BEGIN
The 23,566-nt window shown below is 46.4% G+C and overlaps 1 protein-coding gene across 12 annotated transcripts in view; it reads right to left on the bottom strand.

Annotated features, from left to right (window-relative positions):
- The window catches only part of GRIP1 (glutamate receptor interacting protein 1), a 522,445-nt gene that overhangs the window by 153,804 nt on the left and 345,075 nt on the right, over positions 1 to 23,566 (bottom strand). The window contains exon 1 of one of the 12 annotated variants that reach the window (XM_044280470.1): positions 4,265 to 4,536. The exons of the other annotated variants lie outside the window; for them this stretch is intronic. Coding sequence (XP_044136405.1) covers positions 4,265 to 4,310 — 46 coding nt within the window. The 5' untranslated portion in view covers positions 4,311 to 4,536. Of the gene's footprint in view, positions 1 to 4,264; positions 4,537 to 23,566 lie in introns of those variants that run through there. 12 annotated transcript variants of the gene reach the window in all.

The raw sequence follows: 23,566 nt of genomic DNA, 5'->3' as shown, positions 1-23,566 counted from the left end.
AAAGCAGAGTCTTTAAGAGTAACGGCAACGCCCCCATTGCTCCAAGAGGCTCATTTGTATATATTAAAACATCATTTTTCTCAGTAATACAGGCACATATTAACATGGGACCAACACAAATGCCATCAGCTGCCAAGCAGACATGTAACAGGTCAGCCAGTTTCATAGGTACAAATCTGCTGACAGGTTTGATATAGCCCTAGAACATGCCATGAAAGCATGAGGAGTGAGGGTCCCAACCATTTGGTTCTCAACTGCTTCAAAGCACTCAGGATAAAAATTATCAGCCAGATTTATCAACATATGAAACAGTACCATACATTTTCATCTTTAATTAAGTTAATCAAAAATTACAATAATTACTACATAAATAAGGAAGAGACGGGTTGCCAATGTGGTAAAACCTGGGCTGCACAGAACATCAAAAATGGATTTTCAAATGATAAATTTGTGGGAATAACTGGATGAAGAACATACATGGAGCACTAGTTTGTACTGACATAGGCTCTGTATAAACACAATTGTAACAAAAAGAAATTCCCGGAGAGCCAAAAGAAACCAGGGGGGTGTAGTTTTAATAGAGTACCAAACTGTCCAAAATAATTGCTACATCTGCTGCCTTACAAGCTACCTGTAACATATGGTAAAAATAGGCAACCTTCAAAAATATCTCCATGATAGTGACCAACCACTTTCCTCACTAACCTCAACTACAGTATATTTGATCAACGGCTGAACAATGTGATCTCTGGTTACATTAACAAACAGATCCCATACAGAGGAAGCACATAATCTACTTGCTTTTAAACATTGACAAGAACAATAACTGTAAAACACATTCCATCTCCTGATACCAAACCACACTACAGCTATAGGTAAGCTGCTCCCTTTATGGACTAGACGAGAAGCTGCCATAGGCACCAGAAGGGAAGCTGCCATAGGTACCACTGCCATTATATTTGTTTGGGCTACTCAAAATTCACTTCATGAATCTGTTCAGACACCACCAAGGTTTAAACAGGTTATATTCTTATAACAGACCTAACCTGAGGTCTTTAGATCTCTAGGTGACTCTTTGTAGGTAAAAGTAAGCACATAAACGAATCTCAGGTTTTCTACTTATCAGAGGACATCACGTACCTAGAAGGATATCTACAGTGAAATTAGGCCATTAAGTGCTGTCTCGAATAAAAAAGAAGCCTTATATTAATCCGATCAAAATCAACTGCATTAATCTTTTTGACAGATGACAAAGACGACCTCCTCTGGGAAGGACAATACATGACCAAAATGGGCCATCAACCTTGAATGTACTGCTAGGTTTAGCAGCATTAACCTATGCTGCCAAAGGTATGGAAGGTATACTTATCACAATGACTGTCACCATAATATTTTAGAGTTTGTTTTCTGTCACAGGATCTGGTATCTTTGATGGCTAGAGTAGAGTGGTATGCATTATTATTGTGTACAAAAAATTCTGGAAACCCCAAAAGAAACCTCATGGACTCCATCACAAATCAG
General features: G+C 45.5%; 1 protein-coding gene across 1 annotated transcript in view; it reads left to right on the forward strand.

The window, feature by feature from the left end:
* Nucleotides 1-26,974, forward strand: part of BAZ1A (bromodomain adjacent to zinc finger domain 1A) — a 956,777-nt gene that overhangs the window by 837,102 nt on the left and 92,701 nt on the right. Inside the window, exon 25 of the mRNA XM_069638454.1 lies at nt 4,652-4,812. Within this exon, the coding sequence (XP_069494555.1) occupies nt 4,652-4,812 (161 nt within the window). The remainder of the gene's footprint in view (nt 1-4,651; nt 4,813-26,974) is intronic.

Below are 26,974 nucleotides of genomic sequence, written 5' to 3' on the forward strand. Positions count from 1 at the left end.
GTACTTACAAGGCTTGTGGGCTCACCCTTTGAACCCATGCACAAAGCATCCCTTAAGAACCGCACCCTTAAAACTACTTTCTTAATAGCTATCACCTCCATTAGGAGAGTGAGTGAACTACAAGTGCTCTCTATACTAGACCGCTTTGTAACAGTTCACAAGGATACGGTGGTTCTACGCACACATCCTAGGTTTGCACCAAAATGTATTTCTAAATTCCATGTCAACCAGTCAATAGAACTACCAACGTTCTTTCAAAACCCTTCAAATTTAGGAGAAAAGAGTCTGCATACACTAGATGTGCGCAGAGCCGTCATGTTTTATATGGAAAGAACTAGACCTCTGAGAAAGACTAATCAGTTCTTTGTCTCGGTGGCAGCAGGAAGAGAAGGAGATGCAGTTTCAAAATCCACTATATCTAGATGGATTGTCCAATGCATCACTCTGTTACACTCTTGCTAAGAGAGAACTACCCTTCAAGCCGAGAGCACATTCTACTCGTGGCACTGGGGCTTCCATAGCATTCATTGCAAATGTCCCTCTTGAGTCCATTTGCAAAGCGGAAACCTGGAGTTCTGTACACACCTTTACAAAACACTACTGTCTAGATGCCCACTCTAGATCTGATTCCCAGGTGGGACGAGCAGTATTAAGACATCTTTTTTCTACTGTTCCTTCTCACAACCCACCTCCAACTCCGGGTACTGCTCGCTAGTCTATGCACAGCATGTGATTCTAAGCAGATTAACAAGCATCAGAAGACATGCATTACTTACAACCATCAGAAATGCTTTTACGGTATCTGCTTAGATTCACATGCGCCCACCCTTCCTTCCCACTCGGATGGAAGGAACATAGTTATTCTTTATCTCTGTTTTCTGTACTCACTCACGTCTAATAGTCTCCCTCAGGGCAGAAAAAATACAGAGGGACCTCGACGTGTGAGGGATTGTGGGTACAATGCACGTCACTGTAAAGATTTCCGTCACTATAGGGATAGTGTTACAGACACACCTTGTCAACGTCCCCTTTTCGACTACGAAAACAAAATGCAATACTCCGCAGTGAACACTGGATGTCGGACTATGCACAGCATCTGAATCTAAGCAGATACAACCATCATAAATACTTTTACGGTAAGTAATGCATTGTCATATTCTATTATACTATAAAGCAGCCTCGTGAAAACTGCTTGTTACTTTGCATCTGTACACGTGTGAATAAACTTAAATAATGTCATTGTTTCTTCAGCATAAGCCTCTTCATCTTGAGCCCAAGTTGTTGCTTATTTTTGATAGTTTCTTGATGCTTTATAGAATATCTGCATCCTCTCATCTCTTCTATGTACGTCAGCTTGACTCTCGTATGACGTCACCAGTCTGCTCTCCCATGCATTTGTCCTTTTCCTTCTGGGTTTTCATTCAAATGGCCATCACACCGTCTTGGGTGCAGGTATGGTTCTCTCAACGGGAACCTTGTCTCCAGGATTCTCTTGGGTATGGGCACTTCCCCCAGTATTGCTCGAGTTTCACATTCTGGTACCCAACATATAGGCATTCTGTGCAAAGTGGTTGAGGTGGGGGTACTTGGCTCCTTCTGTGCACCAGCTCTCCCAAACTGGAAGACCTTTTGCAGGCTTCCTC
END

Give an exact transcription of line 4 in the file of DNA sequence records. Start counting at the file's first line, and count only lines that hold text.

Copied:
The raw sequence follows: 23,566 nt of genomic DNA, 5'->3' as shown, positions 1-23,566 counted from the left end.